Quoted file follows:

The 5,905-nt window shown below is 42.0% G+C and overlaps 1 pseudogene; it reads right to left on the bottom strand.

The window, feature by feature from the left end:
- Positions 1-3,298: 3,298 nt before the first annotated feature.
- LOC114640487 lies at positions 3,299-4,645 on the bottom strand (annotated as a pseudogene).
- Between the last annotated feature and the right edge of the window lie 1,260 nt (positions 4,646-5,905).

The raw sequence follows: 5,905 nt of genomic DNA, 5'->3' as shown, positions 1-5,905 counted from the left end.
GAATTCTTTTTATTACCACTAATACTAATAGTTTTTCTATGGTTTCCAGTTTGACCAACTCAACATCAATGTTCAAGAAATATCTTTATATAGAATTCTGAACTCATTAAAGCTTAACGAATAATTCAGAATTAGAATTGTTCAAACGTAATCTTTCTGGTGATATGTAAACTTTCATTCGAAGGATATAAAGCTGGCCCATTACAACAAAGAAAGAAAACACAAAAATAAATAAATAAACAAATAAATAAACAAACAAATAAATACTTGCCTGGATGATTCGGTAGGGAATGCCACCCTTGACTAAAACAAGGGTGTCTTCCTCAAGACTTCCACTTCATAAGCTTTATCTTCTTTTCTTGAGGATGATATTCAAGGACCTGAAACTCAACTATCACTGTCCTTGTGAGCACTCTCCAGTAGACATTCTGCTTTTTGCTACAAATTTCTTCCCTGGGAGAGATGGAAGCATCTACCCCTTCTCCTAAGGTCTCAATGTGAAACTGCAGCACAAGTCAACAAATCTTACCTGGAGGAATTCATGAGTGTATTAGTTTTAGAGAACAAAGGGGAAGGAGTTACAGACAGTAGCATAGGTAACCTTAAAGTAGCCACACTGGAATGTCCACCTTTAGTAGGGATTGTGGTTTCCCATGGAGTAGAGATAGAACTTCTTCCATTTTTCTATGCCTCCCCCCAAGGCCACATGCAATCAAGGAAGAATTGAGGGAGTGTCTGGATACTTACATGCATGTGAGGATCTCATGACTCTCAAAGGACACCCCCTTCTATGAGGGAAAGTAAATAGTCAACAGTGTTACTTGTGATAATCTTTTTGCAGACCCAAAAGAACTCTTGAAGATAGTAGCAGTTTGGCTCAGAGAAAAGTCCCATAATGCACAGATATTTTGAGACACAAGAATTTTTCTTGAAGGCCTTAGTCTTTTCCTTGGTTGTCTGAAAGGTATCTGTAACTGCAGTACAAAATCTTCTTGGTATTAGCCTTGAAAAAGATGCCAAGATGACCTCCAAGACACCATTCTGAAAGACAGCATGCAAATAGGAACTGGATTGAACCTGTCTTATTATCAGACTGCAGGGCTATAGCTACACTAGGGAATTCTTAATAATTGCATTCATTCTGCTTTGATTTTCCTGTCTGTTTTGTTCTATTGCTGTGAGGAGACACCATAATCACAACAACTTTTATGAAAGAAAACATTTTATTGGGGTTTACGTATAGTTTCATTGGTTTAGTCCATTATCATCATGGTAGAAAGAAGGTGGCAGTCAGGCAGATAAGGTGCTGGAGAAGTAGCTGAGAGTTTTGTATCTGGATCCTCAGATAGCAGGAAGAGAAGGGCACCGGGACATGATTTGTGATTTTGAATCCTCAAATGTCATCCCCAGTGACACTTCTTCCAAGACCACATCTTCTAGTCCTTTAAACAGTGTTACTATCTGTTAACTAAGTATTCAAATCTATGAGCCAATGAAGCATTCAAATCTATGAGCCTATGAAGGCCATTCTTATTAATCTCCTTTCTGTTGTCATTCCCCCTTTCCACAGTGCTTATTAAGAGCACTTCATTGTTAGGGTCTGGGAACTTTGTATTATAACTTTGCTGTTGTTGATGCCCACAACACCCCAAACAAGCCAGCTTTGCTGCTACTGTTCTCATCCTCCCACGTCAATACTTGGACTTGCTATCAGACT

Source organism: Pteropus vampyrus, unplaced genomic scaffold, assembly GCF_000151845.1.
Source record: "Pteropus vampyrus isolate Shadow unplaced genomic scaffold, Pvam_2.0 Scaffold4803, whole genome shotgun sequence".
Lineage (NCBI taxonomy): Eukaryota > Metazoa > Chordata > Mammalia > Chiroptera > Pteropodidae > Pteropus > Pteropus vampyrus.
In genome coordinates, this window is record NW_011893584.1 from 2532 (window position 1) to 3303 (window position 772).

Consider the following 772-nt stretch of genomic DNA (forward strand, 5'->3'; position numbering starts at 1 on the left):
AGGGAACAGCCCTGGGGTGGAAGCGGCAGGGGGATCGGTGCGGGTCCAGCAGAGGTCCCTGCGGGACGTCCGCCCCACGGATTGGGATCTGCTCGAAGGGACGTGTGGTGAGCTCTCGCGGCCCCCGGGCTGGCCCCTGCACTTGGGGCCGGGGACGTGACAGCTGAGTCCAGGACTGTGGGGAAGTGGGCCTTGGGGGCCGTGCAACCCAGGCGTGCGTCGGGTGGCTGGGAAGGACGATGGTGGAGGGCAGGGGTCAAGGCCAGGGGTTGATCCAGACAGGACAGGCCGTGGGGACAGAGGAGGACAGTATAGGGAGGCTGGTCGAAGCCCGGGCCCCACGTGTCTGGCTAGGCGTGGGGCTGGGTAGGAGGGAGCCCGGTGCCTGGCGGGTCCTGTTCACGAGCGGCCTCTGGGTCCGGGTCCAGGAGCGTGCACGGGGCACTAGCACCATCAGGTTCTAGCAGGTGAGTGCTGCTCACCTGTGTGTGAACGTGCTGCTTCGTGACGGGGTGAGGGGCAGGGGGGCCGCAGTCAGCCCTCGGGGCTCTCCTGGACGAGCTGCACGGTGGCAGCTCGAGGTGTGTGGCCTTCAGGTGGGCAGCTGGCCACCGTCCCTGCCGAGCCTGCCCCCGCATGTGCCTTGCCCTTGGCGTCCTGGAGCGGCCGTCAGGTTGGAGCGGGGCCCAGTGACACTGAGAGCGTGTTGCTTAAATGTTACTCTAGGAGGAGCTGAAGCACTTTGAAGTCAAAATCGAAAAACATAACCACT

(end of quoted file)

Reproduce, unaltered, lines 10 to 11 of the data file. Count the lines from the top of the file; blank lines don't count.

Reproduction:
Lineage (NCBI taxonomy): Eukaryota > Metazoa > Chordata > Mammalia > Chiroptera > Pteropodidae > Pteropus > Pteropus vampyrus.
In genome coordinates, this window is record NW_011893584.1 from 2532 (window position 1) to 3303 (window position 772).